17 July 2020 – The findings of the 2020 global Multidimensional Poverty Index (MPI) and the challenges for poverty reduction were discussed yesterday by a high-level panel of speakers at the joint OPHI-UNDP event launch of the 2020 global MPI report.
Achim Steiner, the Administrator of the United Nations Development Programme (UNDP), opened the discussion with an overview of the impact of COVID-19 in 2020 which, he observed, threatened to reverse overall global human development perhaps for the first time since UNDP starting calculating its Human Development Index. The pandemic, the Administrator said, is a stark reminder that we need to look beyond income poverty. The MPI, which applies 10 different lenses to understand how people experience poverty, ‘helps us figure out where to apply pressure to do the greatest good for the greatest number. And where we can act now to tackle the more severe effects of the crisis and what we can do to prepare countries and communities for the next one.’
Following a presentation of selected analyses from the report by Director of OPHI, Sabina Alkire, the floor was opened to interventions from the high-level panelists.
Mr M. A. Mannan, Honourable Minister for Planning, Bangladesh
The Honourable Minister recommended the approach of considering the national Multidimensional Poverty Index and the child Multidimensional Poverty Index alongside income and consumption poverty measures, as suggested in Bangladesh’s National Plan for 2020-2025.
He also commented on how in the current crisis ‘the MPI indicators may serve as a key predictor of populations at risk of COVID-19 impacts and can be used as a measure to identify populations at risk of COVID-related shocks’.
‘The road map to poverty eradication has been changed by the pandemic,’ the Honourable Minister said, and ‘forced us to reconsider almost every aspect of how we live. The MPI can help us provide the answer…for all those seeking to understand what poverty looks like…and for those working on policies helping people escape being pulled into poverty now and in the future.’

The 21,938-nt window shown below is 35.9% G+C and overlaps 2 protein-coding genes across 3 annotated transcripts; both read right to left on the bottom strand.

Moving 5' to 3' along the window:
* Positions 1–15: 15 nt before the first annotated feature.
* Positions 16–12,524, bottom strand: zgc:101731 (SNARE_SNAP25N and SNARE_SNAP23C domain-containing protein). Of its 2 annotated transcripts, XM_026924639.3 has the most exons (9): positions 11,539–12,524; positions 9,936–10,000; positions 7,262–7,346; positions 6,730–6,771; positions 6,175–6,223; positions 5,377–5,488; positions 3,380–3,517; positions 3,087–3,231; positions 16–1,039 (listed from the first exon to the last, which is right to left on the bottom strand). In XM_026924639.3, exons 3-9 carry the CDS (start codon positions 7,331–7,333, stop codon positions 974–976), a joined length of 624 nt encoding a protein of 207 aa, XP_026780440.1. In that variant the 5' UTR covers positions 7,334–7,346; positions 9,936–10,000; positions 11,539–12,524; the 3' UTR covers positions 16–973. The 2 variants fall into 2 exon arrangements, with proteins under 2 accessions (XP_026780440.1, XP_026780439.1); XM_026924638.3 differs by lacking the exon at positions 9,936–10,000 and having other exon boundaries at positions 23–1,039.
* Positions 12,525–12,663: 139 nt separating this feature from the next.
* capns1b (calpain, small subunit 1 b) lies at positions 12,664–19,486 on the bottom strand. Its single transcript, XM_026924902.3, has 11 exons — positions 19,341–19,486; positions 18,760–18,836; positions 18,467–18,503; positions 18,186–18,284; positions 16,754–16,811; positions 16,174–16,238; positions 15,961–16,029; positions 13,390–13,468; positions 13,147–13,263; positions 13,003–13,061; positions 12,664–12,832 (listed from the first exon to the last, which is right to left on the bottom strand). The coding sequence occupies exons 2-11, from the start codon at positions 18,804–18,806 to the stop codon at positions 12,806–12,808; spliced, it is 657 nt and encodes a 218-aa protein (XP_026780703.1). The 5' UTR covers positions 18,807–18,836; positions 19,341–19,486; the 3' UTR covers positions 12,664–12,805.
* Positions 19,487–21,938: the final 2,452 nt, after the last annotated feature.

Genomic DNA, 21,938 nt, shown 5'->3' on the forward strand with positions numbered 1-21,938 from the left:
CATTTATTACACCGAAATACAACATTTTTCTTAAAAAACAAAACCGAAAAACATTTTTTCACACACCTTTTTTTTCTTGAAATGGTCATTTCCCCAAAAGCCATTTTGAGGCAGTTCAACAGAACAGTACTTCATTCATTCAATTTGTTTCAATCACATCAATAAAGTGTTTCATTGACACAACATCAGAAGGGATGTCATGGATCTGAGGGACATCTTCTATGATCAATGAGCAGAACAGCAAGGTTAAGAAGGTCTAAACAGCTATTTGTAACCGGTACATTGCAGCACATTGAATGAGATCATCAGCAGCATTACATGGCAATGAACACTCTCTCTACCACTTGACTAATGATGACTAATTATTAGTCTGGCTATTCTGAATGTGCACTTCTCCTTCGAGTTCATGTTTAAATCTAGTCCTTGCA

Isabel Saint-Malo, Former Vice-President and Minister of Foreign Affairs of Panama
The former Vice-President, during whose term Panama launched its national MPI, discussed the challenge in governance of finite resources and testified to the benefits of the MPI in helping to clarify where interventions were needed most – such as the infrastructure of rural roads in the case of Panama.
She spoke of the importance of leadership ‘in the construction of the MPI and in using the MPI for policy formulation at the highest level. It’s a technical process that needs political support because…it should transform how a country decides on investment, how a country fights poverty, how a country addresses policies to fight poverty.’
She also encouraged the use of global MPI for policy making especially in countries that as yet do no have national MPIs.
Professor Olivier De Schutter, UN Special Rapporteur on Extreme Poverty and Human Rights
Professor Olivier De Schutter spoke of the multidimensional drivers of poverty and the need to break the ‘vicious cycle’ created by a lack of access to education and health services. He advocated an approach that ‘rebalances relationships from service-providers – governments on the one hand and people in poverty on the other hand’ and the importance of connecting people in poverty with the empowering potential of their human rights, so they have the dignity of being rights-bearers.
He also raised the challenge of inequality, and the dangers when ‘even if people move out from extreme poverty measures in a multidimensional perspective, they still may feel disempowered if they are treated us unequal and if they remain at the bottom of the social ladder.’
Theadora Swift Koller, Senior Technical Advisor, Equity, World Health Organisation (WHO)